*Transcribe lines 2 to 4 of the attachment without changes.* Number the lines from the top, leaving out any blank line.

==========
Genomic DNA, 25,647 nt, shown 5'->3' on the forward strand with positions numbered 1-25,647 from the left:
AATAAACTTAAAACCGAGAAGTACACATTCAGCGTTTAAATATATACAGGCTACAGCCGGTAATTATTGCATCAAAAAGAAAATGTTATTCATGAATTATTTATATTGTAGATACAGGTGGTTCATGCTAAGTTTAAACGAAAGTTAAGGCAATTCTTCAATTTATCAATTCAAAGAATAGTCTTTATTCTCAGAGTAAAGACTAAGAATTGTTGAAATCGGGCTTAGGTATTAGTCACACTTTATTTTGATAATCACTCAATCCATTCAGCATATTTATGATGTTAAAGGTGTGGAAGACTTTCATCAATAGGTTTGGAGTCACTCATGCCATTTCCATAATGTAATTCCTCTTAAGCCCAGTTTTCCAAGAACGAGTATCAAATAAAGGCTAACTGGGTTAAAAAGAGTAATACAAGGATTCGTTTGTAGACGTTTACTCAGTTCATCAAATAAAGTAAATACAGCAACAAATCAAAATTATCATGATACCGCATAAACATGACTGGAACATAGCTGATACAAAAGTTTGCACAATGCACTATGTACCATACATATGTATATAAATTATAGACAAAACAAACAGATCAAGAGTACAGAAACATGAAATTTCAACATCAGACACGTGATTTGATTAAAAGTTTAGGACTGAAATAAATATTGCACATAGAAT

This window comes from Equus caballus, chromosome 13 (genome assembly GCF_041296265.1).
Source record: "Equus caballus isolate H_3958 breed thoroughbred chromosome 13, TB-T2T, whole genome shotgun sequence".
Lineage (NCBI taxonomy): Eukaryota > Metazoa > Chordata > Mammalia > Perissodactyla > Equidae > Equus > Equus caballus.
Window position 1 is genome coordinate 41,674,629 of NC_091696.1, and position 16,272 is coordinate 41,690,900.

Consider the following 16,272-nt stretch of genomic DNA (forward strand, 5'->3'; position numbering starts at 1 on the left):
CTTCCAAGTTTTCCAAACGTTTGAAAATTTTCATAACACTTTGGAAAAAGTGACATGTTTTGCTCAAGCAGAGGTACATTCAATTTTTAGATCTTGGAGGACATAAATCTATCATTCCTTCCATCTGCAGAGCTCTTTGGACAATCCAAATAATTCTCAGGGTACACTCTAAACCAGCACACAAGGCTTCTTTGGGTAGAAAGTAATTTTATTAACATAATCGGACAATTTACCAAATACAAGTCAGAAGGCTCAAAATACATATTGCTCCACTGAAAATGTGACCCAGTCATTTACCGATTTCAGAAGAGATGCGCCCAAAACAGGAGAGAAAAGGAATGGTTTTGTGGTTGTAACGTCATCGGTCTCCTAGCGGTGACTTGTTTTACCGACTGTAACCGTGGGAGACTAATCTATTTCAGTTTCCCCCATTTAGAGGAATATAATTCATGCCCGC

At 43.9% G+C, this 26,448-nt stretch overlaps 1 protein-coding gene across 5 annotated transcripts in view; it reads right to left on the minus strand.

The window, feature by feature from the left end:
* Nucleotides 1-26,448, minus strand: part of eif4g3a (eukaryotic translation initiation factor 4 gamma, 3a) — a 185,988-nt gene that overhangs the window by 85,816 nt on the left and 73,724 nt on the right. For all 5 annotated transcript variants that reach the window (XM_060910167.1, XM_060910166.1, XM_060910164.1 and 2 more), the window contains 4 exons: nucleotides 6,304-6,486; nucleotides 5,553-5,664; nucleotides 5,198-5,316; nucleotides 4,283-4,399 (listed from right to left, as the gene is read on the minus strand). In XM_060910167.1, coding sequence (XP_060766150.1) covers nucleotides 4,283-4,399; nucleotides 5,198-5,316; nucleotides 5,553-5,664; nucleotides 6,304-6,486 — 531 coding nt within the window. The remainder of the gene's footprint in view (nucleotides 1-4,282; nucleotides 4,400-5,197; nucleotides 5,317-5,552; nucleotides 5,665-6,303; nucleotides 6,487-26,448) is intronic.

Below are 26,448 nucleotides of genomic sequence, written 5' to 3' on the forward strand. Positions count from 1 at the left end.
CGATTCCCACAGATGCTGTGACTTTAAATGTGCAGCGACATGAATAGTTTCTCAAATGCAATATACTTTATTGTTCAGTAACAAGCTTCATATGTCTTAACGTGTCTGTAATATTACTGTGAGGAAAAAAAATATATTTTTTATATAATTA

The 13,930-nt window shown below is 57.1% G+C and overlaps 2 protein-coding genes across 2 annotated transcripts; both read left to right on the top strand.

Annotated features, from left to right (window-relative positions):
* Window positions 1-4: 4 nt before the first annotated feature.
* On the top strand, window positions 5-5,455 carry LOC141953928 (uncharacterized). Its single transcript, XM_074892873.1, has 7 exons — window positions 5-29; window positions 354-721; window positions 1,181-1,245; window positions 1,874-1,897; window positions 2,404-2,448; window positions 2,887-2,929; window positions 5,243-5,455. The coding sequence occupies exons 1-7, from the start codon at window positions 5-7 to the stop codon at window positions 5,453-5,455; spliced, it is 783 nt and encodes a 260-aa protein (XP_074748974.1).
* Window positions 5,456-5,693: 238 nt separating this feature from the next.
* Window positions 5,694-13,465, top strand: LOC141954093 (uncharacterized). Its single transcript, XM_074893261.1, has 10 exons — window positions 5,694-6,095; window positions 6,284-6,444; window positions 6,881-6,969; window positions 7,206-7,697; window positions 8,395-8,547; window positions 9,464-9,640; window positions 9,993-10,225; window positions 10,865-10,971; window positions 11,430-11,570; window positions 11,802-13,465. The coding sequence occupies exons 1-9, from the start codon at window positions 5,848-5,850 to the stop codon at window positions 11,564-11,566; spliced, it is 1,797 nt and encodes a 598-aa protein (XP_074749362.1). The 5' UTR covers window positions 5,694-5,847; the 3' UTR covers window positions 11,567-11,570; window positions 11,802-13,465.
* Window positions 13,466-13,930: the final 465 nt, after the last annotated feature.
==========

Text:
AATAAACTTAAAACCGAGAAGTACACATTCAGCGTTTAAATATATACAGGCTACAGCCGGTAATTATTGCATCAAAAAGAAAATGTTATTCATGAATTATTTATATTGTAGATACAGGTGGTTCATGCTAAGTTTAAACGAAAGTTAAGGCAATTCTTCAATTTATCAATTCAAAGAATAGTCTTTATTCTCAGAGTAAAGACTAAGAATTGTTGAAATCGGGCTTAGGTATTAGTCACACTTTATTTTGATAATCACTCAATCCATTCAGCATATTTATGATGTTAAAGGTGTGGAAGACTTTCATCAATAGGTTTGGAGTCACTCATGCCATTTCCATAATGTAATTCCTCTTAAGCCCAGTTTTCCAAGAACGAGTATCAAATAAAGGCTAACTGGGTTAAAAAGAGTAATACAAGGATTCGTTTGTAGACGTTTACTCAGTTCATCAAATAAAGTAAATACAGCAACAAATCAAAATTATCATGATACCGCATAAACATGACTGGAACATAGCTGATACAAAAGTTTGCACAATGCACTATGTACCATACATATGTATATAAATTATAGACAAAACAAACAGATCAAGAGTACAGAAACATGAAATTTCAACATCAGACACGTGATTTGATTAAAAGTTTAGGACTGAAATAAATATTGCACATAGAAT

This window comes from Equus caballus, chromosome 13 (genome assembly GCF_041296265.1).
Source record: "Equus caballus isolate H_3958 breed thoroughbred chromosome 13, TB-T2T, whole genome shotgun sequence".